David Collins, head of biogas at the Renewable Energy Association (REA), said that the allocation for plants below 500kw “has barely moved so it’s not the right time to reduce the tariffs”.
Fishwick said closing deals on AD projects is a lengthy process and therefore the threat of future degressions increases risk and could deter funders.
Another issue with FITs involves medium-sized businesses taking advantage of the 4.8p extra tariff for plants below 500kw capacity.
Some companies intend to build a plant in excess of 500kw, but then divide the project in two and build one plant up to 499kw to receive the better tariff. They then expand the size of the plant and current legislation allows them to keep this better tariff, Collins claimed.
“We don’t think this a particularly good use of money,” he said. The REA is pushing for one capacity for the whole industry rather than allocations for different sizes of plants in order to eradicate this issue, he adds.
A third challenge with FITs involves the pre-accreditation of plants, which allows a tariff to stay in place for one year while a plant is built.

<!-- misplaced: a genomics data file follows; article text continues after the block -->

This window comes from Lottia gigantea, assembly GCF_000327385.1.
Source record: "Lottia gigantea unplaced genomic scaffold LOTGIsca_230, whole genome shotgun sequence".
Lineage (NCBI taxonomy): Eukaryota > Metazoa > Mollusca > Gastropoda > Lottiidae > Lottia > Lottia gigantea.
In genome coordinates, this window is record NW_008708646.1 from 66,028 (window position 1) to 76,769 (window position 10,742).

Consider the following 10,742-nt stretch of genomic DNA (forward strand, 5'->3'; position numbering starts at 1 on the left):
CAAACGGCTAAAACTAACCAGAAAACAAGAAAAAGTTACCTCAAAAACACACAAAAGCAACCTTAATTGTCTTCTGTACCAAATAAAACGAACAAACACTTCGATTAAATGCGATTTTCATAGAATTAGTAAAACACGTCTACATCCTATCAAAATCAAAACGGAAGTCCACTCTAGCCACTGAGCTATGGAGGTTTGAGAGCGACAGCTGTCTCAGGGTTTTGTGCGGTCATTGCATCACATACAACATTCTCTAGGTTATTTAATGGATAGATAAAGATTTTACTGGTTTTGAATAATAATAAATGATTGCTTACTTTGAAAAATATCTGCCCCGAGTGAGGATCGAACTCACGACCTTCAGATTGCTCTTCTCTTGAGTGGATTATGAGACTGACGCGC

Collins said that the Government counts pre-accreditations as well as the real deployment of plants in its capacity assessment. This means they can contribute to lowering subsidies even if they are not built in that year.
But on the other hand, he said pre-accrediting plants has value because it gives confidence to investors.
ROCs - the system under which an energy generator receives a ROC in exchange for the number of MWh of clean energy it produces, and certificates can also be traded - also face degressions. This is set to start with a move from 2 ROCs per MWh now to 1.9 ROCs in 2016.
Nearly 40 plants have benefited from ROCs. But they are due to be replaced by Contracts for Difference (CfDs) in 2017, and will only apply to plants above 5MW in size.
Collins said that CfDs will not be generally relevant to the AD sector as so few AD plants are above 5MW.